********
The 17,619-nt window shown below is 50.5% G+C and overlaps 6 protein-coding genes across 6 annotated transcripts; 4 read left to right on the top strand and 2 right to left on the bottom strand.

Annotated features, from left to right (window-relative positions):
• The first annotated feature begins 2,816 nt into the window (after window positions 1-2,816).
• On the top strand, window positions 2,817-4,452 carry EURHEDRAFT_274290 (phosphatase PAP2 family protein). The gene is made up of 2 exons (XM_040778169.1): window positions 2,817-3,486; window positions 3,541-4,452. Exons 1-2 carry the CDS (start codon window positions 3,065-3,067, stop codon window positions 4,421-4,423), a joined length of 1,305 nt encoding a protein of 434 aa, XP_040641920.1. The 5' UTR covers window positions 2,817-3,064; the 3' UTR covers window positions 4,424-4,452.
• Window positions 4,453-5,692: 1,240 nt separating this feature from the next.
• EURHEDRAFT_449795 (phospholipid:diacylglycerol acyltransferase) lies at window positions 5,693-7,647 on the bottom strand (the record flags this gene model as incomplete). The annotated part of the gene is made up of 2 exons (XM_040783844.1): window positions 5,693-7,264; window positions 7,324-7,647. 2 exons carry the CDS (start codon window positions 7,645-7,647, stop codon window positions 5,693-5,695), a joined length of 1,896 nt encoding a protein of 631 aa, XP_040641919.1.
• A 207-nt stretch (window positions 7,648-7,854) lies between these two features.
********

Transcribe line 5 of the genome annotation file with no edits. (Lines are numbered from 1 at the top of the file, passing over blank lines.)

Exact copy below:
• Window positions 4,453-5,692: 1,240 nt separating this feature from the next.